These two common garden varieties of plants seem to be strange equals. Yet we must look back to 1830 when a man was born in Rutland a small town in Tinwell England. He started off his professional life as a solicitor or in America he would be known as a (Lawyer). His interests turned towards horticulture or plant husbandry as it was called then. He started corresponding with Charles Darwin as his fascination with how more precisely plants passed on certain traits to their offspring. By 1858 at the age of 28, he was breeding Peas at a place called St. Mary’s Hill in Stamford. As his creations increased so did his corresponded to Charles Darwin about his outcomes. Darwin made several notations about his thoughts and commented about them several times in his (Darwin’s Notes)
In his breeding process, he used the scientific process and accurately noted all parent’s attributes and how they followed through to their progeny. He first perceived a concept that later has been recognized as hybrid vigor. He watched closely the susceptibility of first-generation and second-generation plants to disease and their resistance to their American counterparts added to their lineage. He bred and back bred to gain the best traits of the American varieties into common English varieties.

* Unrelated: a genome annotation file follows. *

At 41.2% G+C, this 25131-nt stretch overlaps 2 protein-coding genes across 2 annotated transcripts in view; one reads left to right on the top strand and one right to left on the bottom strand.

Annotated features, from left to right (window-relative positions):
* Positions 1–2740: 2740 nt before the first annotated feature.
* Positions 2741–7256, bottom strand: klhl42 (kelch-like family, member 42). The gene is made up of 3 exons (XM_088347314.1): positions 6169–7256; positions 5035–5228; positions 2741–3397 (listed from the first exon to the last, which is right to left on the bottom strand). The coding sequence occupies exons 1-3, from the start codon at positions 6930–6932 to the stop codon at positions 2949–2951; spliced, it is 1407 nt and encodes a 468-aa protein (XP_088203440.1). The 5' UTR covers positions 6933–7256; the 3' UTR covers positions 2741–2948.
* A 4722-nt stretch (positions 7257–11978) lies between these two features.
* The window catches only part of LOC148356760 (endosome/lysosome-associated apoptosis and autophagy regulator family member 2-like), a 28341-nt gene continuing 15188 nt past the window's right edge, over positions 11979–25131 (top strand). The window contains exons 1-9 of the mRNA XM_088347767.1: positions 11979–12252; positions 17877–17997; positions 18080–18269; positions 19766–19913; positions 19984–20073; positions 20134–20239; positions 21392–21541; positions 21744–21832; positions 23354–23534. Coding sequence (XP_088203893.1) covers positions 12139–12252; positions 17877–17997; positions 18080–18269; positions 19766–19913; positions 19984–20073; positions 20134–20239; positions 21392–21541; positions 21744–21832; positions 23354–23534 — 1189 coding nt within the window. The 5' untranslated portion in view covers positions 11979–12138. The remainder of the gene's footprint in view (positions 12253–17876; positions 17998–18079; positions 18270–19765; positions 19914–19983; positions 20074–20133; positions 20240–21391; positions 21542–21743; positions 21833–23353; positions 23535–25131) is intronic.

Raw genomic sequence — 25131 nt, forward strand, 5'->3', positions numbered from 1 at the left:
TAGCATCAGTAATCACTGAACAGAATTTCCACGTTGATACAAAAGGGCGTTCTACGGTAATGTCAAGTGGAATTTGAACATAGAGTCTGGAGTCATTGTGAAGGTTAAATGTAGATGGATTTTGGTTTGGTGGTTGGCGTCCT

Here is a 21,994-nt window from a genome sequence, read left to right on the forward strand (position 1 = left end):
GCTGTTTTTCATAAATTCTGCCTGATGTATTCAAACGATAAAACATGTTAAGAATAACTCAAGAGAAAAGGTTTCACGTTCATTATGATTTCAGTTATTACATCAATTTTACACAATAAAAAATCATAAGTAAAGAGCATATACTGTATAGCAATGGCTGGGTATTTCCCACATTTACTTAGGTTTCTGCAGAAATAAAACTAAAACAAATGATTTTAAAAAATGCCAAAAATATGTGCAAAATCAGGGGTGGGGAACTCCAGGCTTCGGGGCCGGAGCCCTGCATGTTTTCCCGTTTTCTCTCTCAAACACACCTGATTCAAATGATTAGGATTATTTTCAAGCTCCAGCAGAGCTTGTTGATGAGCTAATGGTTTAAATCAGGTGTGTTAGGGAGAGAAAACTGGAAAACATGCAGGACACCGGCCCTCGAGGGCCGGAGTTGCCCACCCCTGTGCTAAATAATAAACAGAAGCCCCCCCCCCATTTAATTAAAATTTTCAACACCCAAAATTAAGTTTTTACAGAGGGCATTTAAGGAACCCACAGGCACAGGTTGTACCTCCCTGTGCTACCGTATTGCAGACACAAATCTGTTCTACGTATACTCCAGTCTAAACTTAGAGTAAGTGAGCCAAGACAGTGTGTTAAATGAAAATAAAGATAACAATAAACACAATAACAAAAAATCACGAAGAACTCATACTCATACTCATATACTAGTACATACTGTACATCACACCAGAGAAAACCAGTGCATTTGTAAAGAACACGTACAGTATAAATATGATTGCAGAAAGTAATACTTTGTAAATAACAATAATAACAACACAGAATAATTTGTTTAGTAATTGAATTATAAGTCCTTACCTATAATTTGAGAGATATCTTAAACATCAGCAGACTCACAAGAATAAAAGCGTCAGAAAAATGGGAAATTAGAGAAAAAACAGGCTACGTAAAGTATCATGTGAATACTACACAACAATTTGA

He did this without the knowledge of Mendel who in Germany was secluded in a monastery and whose works would later be published. His motivation was to improve varieties, not how genetics worked as did Mendel.
He moved his operation to Bedfordhigh Street in 1872 and began breeding strawberries of which he produced several new varieties including the Royal Sovereign strawberry. He also developed the Superb and Lawton’s Fortune apples.
This gentleman and his sons and grandsons produced many varieties of peas that they sold through there store. Along with strawberries, currants and apples. His death was in 1893 but his works live on in one variety of heirloom peas.
His name was Thomas Laxton (1830-1893), the pea is the “Laxton Pea”, the strawberry “Royal Sovereign.”
Thomas Laxton is considered the greatest pea breeder ever, and this century-old variety is his masterpiece. Try it and see why.
© KEN WILSON